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Help me choose? (5th grade ELA)


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So we've been using IEW, and it's a fantastic program, has definitely improved my daughter's ability to take notes and summarize without plagiarizing, but she absolutely hates it, it's a struggle for her to finish every day because she finds the selections she needs to write on so dry.

So now that we're done with the first level of Structure & Style, I'm ready to move on to something new. My biggest issue is that her sentence structure is still very amateur. For example, when writing for Peace Day yesterday she wrote:

"Peace is good because nobody likes war. War can lead to death. Nobody likes death. This is why we all want peace."

I realize she was probably uninspired by the topic 😂 but all her writing is like this. She just doesn't seem to have an ear that notices disjointedness and repeated words, and never tries to write compound sentences.

So I'm looking for a program to help her finesse her writing, but it needs to be at least somewhat fun and engaging. I love the Bravewriter playfulness and think she would too, but I don't think it'll give us what we need in improving her actual style. So I'm looking now at WWE Level 4 (I like that it doesn't include grammar...Her grammar is pretty solid, and I think learning more would bore her and make her protest, but the program seems pretty dry, with no creative writing), at WordSmith Apprentice (mainly because it looks fun, but it probably has too much grammar), and WriteShop Level F (which I like because it seems to help with brainstorming and organizing ideas, which she definitely needs.)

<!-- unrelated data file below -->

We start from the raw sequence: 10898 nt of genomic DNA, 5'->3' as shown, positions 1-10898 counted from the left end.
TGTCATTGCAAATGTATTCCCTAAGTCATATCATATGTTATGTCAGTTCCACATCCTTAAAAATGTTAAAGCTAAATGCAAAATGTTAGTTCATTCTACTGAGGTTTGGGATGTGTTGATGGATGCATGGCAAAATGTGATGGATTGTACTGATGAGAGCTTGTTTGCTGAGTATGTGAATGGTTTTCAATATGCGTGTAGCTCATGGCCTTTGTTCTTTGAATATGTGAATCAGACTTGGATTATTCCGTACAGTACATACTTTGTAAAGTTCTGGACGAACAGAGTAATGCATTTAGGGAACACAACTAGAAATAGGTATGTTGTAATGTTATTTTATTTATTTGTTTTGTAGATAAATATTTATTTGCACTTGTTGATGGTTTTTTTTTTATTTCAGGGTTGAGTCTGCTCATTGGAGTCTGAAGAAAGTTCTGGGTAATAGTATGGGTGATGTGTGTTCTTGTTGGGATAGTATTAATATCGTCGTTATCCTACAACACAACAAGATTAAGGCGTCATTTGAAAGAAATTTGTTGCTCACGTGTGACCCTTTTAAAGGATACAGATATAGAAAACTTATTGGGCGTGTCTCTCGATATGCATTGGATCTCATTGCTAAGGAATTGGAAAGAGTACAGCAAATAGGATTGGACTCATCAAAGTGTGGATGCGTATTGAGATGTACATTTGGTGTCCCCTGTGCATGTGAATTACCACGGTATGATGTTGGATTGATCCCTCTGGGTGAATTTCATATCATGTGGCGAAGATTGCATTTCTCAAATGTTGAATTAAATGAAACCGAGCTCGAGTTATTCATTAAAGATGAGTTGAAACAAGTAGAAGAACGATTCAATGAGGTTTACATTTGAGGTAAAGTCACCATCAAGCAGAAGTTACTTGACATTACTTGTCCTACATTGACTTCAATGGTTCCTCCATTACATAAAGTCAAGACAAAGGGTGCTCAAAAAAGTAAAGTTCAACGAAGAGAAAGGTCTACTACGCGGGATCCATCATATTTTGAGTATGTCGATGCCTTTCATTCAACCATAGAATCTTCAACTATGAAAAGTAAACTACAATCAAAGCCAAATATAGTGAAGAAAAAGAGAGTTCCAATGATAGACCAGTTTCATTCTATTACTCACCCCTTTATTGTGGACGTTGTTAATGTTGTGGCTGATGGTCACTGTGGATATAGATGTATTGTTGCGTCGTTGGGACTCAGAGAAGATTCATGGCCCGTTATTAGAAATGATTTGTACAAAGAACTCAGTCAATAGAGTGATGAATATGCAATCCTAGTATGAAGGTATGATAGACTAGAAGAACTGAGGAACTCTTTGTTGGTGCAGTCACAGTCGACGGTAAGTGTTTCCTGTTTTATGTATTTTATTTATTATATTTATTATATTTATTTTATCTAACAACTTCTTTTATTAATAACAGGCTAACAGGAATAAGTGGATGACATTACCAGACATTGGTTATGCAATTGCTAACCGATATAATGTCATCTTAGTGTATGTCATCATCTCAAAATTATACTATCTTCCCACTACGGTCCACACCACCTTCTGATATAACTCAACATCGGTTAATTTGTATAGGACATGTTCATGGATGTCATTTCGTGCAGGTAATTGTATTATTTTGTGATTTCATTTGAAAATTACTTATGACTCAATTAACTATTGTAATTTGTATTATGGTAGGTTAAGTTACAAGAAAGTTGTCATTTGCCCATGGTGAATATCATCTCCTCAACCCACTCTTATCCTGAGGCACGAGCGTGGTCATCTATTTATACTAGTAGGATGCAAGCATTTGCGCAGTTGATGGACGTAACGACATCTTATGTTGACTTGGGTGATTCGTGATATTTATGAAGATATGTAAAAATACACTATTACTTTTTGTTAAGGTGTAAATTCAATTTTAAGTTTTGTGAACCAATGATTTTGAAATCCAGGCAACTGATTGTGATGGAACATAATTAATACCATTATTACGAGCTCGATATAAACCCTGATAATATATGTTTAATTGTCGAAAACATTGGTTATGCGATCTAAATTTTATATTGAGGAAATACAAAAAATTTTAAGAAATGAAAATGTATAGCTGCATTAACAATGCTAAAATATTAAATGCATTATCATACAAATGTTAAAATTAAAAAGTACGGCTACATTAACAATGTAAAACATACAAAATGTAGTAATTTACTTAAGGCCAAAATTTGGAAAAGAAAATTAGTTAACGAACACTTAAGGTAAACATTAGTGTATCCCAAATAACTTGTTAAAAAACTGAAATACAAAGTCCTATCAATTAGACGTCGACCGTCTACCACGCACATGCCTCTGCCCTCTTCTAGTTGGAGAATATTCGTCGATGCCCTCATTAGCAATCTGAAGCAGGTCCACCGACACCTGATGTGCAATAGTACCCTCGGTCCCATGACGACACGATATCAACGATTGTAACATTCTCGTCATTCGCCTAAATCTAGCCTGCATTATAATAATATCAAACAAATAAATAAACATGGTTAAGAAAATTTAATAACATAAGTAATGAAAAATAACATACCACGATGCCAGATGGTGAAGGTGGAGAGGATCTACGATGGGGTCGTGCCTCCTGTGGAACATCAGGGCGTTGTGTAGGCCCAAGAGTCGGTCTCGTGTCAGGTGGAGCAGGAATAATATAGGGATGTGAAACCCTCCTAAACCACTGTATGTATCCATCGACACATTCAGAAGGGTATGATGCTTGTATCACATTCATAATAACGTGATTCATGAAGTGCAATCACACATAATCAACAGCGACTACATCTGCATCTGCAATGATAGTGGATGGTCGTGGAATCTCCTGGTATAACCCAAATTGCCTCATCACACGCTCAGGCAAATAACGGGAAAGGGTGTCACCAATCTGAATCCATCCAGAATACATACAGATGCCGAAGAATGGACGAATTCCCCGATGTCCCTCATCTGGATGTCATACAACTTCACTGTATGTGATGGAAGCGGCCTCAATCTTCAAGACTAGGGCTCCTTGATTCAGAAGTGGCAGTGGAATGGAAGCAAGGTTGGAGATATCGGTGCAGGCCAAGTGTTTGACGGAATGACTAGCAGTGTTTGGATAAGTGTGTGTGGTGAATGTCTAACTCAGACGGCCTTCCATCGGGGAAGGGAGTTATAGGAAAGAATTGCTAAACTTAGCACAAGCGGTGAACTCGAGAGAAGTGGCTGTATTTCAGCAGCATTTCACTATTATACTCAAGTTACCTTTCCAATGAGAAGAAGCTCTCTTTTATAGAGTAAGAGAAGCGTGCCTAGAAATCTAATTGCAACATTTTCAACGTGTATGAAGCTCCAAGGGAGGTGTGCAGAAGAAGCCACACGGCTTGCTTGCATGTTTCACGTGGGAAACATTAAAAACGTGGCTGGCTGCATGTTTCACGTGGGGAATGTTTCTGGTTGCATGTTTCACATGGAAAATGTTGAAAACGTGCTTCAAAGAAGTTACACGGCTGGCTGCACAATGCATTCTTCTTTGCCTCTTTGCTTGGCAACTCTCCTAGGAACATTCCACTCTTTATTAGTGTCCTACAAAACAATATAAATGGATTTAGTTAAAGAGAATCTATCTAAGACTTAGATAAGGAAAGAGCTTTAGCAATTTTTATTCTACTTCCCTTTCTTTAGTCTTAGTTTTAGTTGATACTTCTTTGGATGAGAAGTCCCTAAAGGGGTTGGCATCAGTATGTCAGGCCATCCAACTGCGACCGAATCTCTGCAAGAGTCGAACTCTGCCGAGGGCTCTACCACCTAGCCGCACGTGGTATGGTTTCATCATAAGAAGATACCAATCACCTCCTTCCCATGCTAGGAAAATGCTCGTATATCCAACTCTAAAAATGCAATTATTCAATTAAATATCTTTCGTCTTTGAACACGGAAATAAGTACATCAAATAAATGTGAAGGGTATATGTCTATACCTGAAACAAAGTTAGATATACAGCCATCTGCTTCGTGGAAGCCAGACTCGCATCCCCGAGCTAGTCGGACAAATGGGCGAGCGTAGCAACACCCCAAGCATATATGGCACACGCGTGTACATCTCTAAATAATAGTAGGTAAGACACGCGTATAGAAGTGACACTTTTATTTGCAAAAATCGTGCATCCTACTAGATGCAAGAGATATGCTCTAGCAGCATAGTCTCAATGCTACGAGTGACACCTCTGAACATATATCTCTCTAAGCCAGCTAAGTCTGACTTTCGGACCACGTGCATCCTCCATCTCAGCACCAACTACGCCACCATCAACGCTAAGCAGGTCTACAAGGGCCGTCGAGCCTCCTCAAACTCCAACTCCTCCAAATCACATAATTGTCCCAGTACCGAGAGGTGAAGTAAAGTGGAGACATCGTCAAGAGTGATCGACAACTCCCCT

Will any of these give us what we need to advance her writing skills? Is there anything else I haven't looked at that's engaging enough to keep her from rebelling? Also, we've never done dictation, but I'm wondering if dictation of complex sentences might eventually help her absorb complex structure.

 

Edited by nature girl
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28 minutes ago, perkybunch said:

She's in fifth grade.  I'm not sure it is developmentally appropriate for her to write with much style.  Of course she writes like an amateur.  She's in fifth grade.  

Ha. I mean yes of course, I worded my OP really badly. But comparing her writing to samples I've found online, I think by 5th grade writing should be a bit more complex.

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It's not a curriculum but are you familiar with the Writing Revolution? You could make up your own assignments using its advice. I read it last year so I probably don't remember it that well but I recall building sentences using "and" and "but." Of course those are very simplistic contractions but it's a good place to start. It recommends exercises like combining sentences. Maybe that's from Killgallon? You start out with 3 sentences and have the child make 2 sentences. Then have the child make 1 sentence. 

Also no curriculum, but this is a good link. The Write Way to Teach Grammar. It's inspired by Killgallon. I have both of the elementary Killgallon books. Some people really like them but I did not like how all of the sentences came from children's literature. I just bought this book, Building Great Sentences, because I wanted to work on sentence structure this year. I haven't read much of it yet but it looks good so far.